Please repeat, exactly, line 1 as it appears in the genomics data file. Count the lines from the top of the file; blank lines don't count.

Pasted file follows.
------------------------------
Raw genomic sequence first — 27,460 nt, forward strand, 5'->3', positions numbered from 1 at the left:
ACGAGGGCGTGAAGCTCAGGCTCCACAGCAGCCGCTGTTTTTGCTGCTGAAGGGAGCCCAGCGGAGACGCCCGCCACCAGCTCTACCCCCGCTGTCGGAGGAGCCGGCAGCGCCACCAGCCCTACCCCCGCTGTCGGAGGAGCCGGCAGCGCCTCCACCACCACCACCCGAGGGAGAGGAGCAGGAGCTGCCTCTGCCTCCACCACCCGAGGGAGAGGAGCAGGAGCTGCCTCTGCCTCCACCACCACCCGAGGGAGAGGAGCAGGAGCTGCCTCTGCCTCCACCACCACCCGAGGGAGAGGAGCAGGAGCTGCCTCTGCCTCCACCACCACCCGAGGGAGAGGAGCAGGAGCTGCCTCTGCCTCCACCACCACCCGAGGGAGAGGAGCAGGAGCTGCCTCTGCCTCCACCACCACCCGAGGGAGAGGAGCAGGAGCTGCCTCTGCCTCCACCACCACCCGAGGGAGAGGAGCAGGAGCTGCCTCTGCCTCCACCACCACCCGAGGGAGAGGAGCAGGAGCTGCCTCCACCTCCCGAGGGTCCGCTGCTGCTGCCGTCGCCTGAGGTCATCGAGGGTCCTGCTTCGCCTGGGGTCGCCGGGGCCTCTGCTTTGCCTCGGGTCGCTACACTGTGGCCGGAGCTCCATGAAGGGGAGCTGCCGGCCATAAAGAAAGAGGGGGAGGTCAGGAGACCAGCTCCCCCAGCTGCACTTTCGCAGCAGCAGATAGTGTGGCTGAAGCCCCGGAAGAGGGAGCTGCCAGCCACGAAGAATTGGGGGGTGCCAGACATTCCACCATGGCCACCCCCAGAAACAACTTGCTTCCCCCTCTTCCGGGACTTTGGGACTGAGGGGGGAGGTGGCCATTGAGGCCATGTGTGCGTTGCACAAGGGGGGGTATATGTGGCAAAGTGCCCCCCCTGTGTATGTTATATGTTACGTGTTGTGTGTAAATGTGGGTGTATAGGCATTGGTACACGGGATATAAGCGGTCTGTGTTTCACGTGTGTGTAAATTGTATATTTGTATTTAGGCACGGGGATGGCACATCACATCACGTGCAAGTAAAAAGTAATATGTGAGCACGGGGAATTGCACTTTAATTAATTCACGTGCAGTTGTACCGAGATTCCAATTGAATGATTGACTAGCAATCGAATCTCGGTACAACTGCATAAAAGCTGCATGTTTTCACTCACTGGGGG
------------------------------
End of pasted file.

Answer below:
Raw genomic sequence first — 27,460 nt, forward strand, 5'->3', positions numbered from 1 at the left: